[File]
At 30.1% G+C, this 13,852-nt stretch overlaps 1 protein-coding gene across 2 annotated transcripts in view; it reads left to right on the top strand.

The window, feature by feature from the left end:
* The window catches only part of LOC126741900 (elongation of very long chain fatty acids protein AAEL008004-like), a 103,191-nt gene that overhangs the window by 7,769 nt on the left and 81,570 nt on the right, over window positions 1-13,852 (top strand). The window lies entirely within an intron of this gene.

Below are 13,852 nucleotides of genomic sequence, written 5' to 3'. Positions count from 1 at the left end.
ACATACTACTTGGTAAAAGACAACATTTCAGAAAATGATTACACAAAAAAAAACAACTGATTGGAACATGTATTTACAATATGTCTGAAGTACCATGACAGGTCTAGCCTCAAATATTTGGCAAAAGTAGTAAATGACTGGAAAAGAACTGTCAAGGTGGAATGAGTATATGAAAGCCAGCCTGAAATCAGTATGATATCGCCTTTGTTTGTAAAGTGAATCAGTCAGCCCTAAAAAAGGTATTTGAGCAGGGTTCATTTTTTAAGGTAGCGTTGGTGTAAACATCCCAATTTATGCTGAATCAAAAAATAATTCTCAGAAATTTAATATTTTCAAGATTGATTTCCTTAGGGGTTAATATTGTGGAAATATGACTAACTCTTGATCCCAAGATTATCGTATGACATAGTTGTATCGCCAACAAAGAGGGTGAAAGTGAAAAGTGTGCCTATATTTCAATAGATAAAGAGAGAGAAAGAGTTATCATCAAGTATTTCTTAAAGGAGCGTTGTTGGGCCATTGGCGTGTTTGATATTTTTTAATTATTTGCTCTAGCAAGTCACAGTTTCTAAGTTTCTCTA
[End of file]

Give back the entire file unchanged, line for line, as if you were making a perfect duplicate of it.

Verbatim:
At 30.1% G+C, this 13,852-nt stretch overlaps 1 protein-coding gene across 2 annotated transcripts in view; it reads left to right on the top strand.

The window, feature by feature from the left end:
* The window catches only part of LOC126741900 (elongation of very long chain fatty acids protein AAEL008004-like), a 103,191-nt gene that overhangs the window by 7,769 nt on the left and 81,570 nt on the right, over window positions 1-13,852 (top strand). The window lies entirely within an intron of this gene.

Below are 13,852 nucleotides of genomic sequence, written 5' to 3'. Positions count from 1 at the left end.
ACATACTACTTGGTAAAAGACAACATTTCAGAAAATGATTACACAAAAAAAAACAACTGATTGGAACATGTATTTACAATATGTCTGAAGTACCATGACAGGTCTAGCCTCAAATATTTGGCAAAAGTAGTAAATGACTGGAAAAGAACTGTCAAGGTGGAATGAGTATATGAAAGCCAGCCTGAAATCAGTATGATATCGCCTTTGTTTGTAAAGTGAATCAGTCAGCCCTAAAAAAGGTATTTGAGCAGGGTTCATTTTTTAAGGTAGCGTTGGTGTAAACATCCCAATTTATGCTGAATCAAAAAATAATTCTCAGAAATTTAATATTTTCAAGATTGATTTCCTTAGGGGTTAATATTGTGGAAATATGACTAACTCTTGATCCCAAGATTATCGTATGACATAGTTGTATCGCCAACAAAGAGGGTGAAAGTGAAAAGTGTGCCTATATTTCAATAGATAAAGAGAGAGAAAGAGTTATCATCAAGTATTTCTTAAAGGAGCGTTGTTGGGCCATTGGCGTGTTTGATATTTTTTAATTATTTGCTCTAGCAAGTCACAGTTTCTAAGTTTCTCTA